Marriage is, or at least was once supposed to be, until death do us part. Noel Coward’s fierce farce Blithe Spirit, currently revived in a most misanthropic production at Stratford under the direction of Brian Bedford, asks what would happen if death didn’t have to be the end of marriage at all – a hellish rather than heavenly prospect for his churlish characters.
Charles and Ruth Condomine, played by Ben Carlson and Sara Topham, are enjoying a run-of-the-mill second marriage – which in a Coward play means upper-class, unsatisfying and soaked in spirits (alcoholic, not ectoplasmic).
That all changes when they invite a medium over for a seance as research for a novel Charles is working on. The situation becomes stranger than Charles’s feeble detective fiction when the ghost of his first wife, Elvira (Michelle Giroux) is accidentally summoned – and then overstays her welcome. The presence of a poltergeist doesn’t upset the jealous Ruth quite as much as the fact that this particular phantasm’s arrival has turned their mutual husband into “a sort of astral bigamist.”
When Blithe Spirit premiered in London’s West End in July of 1941, Coward at first came under critical attack for making light of death as the Second World War raged on; audiences welcomed the comic relief, however, and it was a huge hit. (John Gielgud’s criticism of the double-intervalled play – “it was a good joke, but he spun it out too much” – stands, however, I think.)
From a Canadian perspective, it is interesting to consider, in retrospect, that at the time critics were tsk-tsking Coward for mocking communing with spirits, Britain’s biggest ally in the war was a country run by a fellow who was a visitor to the London Spiritualist Alliance and regularly conducted seances with his dead dogs. (“William Lyon Mackenzie King: A part of our heritage.”)
In Bedford’s production, it is the medium who gets all the big laughs – and without always being the butt of the joke. Seana McKenna is marvellous as Madame Arcati, who here bears a striking resemblance to Margaret Atwood (and shares the author’s love of birding as well). She portrays her, in a clever twist on the character, as both down-to-earth and out-to-lunch, a delicious contradiction that helps illuminate the real targets of the play. The way Arcati’s “schoolgirl phraseology” and roll-up-your-sleeves Blitz spirit irritates Ruth to no end helps reveal the Condomines as rich twits who couldn’t keep calm and carry on if their lives depended on it.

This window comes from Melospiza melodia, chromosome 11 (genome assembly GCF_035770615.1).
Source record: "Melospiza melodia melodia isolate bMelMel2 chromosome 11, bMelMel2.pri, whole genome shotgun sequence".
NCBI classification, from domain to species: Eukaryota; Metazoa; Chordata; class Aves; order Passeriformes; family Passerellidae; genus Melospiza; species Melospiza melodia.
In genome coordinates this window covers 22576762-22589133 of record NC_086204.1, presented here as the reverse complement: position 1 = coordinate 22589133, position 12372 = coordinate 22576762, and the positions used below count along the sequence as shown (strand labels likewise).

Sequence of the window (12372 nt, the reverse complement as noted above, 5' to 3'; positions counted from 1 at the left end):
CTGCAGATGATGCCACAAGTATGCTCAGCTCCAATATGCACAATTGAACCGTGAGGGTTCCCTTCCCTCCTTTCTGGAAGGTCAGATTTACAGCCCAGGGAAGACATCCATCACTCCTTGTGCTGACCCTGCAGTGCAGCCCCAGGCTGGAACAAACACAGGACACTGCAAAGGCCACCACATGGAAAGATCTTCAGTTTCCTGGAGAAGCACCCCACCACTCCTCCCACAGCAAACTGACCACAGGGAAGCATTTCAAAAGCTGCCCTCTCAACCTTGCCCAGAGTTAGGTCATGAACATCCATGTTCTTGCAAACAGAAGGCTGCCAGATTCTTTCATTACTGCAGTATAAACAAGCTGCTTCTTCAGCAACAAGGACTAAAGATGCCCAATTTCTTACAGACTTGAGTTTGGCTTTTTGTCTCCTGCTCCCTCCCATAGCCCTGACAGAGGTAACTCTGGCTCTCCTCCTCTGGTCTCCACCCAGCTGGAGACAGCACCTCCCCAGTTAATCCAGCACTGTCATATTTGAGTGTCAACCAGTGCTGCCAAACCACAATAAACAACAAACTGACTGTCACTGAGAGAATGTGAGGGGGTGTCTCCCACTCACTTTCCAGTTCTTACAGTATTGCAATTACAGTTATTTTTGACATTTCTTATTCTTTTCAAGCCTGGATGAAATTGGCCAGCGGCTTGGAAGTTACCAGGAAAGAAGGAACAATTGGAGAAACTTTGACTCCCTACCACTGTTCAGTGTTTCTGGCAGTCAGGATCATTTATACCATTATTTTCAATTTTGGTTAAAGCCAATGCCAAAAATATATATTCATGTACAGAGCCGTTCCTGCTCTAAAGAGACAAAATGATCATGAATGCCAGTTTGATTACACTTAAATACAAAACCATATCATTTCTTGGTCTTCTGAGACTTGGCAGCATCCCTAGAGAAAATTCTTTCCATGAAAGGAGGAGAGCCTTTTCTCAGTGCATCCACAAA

Of the wives, Giroux has more life as a mischievous and even sexy spook. Topham, pale as a ghost even though she is the living one, is monstrous from the get-go. She dials up the outrage much too quickly, leaving her nowhere to go but shriller and shriller until she becomes as irritating as a shrieking kettle left on the boil too long.
Carlson, who was previously cast as the title character in Moliere’s The Misanthrope by Bedford, is skilled with biting sarcasm, but he injects some human warmth into the no-less-despicable Charles. He even briefly seems deeply in love, albeit that comes when he is remembering his first wife rather than reconnecting with her. Absence makes the heart grow fonder, but the opposite is also true in Noel Coward’s plays, here as in Private Lives – presence, spectral or physical, makes the heart grow colder and meaner.
When Arcati first talks about going into her otherworldly trances, she is offended when asked if if she feels “funny.” “The word is an unfortunate choice,” she says.
Indeed, it’s not the right word to describe Bedford’s old-fashioned production either – aside from McKenna’s Arcati and Susie Burnett’s physical comedy as the maid Edith. It’s hard to believe in a time of misanthropic comedy from Louis CK to It’s Always Sunny in Philadelphia that Coward could still come off as cruellest of all.Report Typo/Error